San Francisco Juvenile Probation Department seeks to arm several officers 

click to enlarge The Juvenile Probation Department says today’s youth offenders have greater access to firearms. - S.F. EXAMINER FILE PHOTO
  • S.F. Examiner File Photo
  • The Juvenile Probation Department says today’s youth offenders have greater access to firearms.

Firearms could be issued to certain juvenile probation officers as a safety precaution, the department’s chief announced last week.

The four officers who would receive guns would then only supervise The City’s most dangerous youths and young adults under a plan that would give the officers a “required” level of safety.

Juvenile probation officers are sworn peace officers with the ability to make arrests, but they work in plainclothes and do not carry guns. Four probation officers would be assigned to a special “intensive probation services unit” and receive Police Department training and firearms, Chief Juvenile Probation Officer William Sifferman said Wednesday.

Currently, juvenile probation officers can call for police assistance to do compliance checks on high-risk youths.

Probation officer safety has become a key and contentious issue in recent months, after a Sept. 20 incident in which two probation officers doing a compliance check with two uniformed police officers encountered a 22-year-old on probation whose terms of release stated he could be searched. But the man drew a TEC-9 gun and was shot by one of the police officers.

The incident is emblematic of juvenile probation’s “changing nature,” Sifferman said. “The kids today are not the kids of 25 years ago,” he said, adding that youths today have increased access to firearms, and that means probation officers need an extra line of defense. “We can’t do nothing about this; we have to protect these guys.”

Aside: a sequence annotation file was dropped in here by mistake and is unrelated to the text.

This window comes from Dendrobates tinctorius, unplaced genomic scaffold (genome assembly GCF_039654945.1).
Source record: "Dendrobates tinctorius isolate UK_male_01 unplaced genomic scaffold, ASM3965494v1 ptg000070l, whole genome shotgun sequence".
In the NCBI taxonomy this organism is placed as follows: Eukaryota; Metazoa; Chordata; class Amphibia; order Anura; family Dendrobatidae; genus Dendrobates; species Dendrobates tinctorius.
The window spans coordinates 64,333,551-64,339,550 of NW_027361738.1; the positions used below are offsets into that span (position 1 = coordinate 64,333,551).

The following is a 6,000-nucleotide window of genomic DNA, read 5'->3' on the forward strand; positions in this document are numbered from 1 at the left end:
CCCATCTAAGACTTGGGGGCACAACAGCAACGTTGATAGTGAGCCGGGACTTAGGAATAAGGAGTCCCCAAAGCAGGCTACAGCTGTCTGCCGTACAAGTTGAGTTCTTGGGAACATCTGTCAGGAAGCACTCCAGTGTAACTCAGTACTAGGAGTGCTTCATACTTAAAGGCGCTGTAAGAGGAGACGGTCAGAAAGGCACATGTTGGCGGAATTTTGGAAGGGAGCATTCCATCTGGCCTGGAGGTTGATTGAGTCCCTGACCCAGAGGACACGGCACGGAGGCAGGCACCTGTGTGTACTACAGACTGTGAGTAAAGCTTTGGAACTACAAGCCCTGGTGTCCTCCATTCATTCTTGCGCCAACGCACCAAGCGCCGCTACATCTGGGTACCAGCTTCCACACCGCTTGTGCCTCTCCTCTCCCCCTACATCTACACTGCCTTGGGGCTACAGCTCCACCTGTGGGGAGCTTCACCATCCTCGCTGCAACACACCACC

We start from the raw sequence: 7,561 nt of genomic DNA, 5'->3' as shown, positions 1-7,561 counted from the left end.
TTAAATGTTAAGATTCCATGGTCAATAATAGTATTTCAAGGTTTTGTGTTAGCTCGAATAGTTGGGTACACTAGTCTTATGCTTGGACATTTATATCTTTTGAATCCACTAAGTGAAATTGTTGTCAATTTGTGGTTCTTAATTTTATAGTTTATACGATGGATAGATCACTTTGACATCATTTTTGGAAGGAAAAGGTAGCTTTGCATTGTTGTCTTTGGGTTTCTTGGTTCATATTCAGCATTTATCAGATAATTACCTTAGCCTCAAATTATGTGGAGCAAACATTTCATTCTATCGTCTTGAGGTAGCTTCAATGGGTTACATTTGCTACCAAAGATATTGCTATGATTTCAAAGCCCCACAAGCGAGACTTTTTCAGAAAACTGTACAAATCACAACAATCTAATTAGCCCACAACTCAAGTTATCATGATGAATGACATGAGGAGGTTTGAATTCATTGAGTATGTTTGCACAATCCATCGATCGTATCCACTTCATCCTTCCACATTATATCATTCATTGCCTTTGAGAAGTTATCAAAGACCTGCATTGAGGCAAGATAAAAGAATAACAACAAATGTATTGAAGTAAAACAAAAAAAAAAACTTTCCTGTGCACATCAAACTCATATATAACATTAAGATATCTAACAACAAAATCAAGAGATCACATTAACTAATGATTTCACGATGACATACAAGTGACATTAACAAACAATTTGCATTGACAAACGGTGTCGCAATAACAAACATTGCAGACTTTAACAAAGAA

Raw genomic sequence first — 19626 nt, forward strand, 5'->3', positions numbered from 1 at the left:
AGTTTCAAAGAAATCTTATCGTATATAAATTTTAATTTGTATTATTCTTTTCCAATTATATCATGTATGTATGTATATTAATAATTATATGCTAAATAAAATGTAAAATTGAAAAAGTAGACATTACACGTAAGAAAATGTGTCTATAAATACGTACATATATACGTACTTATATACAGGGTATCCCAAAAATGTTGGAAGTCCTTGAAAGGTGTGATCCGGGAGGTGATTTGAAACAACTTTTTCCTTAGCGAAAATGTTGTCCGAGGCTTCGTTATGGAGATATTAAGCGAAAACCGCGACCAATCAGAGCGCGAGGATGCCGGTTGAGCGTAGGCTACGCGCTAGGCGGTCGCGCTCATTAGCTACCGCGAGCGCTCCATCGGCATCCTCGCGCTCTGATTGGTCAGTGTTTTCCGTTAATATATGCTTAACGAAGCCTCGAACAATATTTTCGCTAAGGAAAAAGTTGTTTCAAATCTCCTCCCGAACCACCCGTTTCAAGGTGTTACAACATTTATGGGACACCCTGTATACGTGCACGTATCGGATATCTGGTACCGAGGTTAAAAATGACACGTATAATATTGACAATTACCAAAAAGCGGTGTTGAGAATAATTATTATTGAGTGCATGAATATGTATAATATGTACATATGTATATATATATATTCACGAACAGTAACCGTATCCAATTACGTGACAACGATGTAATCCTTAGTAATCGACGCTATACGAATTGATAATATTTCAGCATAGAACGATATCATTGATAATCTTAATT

San Francisco has California’s only standalone probation department dedicated to juveniles. Adult probation officers in The City are armed.

Three other Bay Area counties — Marin, San Mateo and Sonoma — arm their juvenile probation officers; counties such as Alameda and Santa Clara “ship” serious juvenile offenders “to the adult side,” Sifferman said, but “we don’t have that ease of transfer.”

About 800 youths and young adults in The City are under juvenile probation supervision at any one time, Sifferman said. Adults who commit crimes as juveniles and are sentenced in juvenile court are supervised by the Juvenile Probation Department in some cases until they turn 25, Sifferman said.

The vast majority of youths on probation take advantage of counseling and educational opportunities, but it’s the troublesome “10 percent” — which includes youths sent back to county care from the state Division of Juvenile Justice, essentially state prison for youths — that present threats to unarmed probation officers.

Sifferman’s proposal will go before the Board of Supervisors on May 2. It does not require legislative approval, but he admitted that legislators opposed to the proposal “could make it difficult” during the upcoming budget process.
Supervisor John Avalos, who opposes the plan, questioned the notion that bringing more guns onto the streets increases safety.

“I think [the Juvenile Probation Department] should coordinate with armed police officers on the occasions that they have concerns for their safety,” he said.

Bay Area counties that provide firearms to juvenile probation officers:

  • San Mateo, Sonoma, Marin

Counties where only adult probation officers are armed:

  • San Francisco, Alameda, Santa Clara

Counties where neither adult nor juvenile probation officers are armed:

  • Contra Costa, Solano

Source:  S.F. Juvenile Probation Department survey

About The Author

Chris Roberts

Chris Roberts

Chris Roberts has worked as a reporter in San Francisco since 2008, with an emphasis on city governance and politics, The City’s neighborhoods, race, poverty and the drug war.
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